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Stem Cells Dev. 2015 Jul 15;24(14):1680-90. doi: 10.1089/scd.2014.0512. Epub 2015 Apr 15.

Generation of Distal Airway Epithelium from Multipotent Human Foregut Stem Cells.

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1 Anne McLaren Laboratory for Regenerative Medicine, Department of Surgery, Wellcome Trust-Medical Research Council Stem Cell Institute, University of Cambridge , Cambridge, United Kingdom .
2 Faculty of Medical and Human Sciences, Centre for Endocrinology and Diabetes, Manchester Academic Health Sciences Centre, Institute of Human Development, University of Manchester , Manchester, United Kingdom .
3 Wellcome Trust Sanger Institute , Hinxton, United Kingdom .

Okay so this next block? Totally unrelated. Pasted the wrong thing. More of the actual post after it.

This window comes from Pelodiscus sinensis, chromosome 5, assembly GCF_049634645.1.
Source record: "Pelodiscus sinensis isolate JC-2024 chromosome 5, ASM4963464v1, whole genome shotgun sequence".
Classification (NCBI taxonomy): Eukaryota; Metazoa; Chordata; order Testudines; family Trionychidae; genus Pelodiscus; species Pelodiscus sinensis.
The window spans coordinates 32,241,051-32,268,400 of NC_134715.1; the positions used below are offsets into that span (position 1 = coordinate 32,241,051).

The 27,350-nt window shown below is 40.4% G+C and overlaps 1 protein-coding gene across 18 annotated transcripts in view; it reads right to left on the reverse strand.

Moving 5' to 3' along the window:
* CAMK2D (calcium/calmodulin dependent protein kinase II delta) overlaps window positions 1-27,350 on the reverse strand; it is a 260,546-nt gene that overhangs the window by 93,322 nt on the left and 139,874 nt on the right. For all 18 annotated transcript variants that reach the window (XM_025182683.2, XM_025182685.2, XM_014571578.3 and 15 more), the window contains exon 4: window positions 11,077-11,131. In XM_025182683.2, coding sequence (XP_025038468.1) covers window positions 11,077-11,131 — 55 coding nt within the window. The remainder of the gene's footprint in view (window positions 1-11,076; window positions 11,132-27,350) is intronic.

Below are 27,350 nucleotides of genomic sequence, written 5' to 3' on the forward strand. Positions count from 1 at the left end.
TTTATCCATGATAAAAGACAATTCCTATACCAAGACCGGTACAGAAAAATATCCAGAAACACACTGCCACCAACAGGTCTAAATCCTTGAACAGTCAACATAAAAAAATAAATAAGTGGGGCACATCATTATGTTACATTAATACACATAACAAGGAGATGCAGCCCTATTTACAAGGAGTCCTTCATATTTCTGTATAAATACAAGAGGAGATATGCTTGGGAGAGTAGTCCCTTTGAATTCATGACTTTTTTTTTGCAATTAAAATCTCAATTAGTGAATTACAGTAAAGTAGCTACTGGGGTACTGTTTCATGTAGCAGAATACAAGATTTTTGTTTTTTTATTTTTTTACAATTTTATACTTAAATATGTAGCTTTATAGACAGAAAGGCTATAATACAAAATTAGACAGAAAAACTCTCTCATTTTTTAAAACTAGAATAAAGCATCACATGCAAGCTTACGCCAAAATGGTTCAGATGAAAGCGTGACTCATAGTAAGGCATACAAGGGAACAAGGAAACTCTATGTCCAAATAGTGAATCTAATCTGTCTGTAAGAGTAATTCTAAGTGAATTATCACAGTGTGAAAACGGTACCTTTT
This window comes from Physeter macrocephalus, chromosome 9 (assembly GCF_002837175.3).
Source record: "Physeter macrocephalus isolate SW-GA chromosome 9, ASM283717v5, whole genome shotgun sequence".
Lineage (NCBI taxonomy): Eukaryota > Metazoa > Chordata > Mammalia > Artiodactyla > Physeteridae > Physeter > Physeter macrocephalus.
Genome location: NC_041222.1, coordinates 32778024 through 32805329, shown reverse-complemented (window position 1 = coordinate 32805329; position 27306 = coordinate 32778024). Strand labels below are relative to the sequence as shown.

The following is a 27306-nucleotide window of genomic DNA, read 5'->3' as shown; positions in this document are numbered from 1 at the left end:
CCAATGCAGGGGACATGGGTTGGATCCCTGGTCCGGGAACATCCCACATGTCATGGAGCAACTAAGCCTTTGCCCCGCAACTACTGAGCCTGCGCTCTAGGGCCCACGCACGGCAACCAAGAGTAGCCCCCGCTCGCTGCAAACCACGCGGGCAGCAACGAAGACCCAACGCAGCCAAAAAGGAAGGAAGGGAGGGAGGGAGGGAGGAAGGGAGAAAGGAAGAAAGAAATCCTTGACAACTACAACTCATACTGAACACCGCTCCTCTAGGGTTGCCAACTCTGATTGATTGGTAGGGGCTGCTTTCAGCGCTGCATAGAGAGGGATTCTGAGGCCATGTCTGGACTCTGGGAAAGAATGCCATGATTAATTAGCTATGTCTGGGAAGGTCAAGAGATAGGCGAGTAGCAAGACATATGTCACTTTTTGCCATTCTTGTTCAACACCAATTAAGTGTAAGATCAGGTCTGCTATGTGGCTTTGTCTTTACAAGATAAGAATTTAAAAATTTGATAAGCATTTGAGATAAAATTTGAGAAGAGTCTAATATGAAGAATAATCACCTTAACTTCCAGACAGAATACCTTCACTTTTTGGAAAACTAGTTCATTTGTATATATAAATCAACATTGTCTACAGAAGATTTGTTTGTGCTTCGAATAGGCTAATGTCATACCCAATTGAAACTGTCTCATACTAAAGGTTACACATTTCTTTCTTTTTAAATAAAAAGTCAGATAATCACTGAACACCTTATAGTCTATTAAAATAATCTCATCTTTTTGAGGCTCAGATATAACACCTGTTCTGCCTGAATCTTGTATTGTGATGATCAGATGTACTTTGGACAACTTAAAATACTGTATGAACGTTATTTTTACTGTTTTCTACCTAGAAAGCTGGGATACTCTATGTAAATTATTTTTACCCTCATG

Collectively, lung diseases are one of the largest causes of premature death worldwide and represent a major focus in the field of regenerative medicine. Despite significant progress, only few stem cell platforms are currently available for cell-based therapy, disease modeling, and drug screening in the context of pulmonary disorders. Human foregut stem cells (hFSCs) represent an advantageous progenitor cell type that can be used to amplify large quantities of cells for regenerative medicine applications and can be derived from any human pluripotent stem cell line. Here, we further demonstrate the application of hFSCs by generating a near homogeneous population of early pulmonary endoderm cells coexpressing NKX2.1 and FOXP2. These progenitors are then able to form cells that are representative of distal airway epithelium that express NKX2.1, GATA6, and cystic fibrosis transmembrane conductance regulator (CFTR) and secrete SFTPC. This culture system can be applied to hFSCs carrying the CFTR mutation Δf508, enabling the development of an in vitro model for cystic fibrosis. This platform is compatible with drug screening and functional validations of small molecules, which can reverse the phenotype associated with CFTR mutation. This is the first demonstration that multipotent endoderm stem cells can differentiate not only into both liver and pancreatic cells but also into lung endoderm. Furthermore, our study establishes a new approach for the generation of functional lung cells that can be used for disease modeling as well as for drug screening and the study of lung development.

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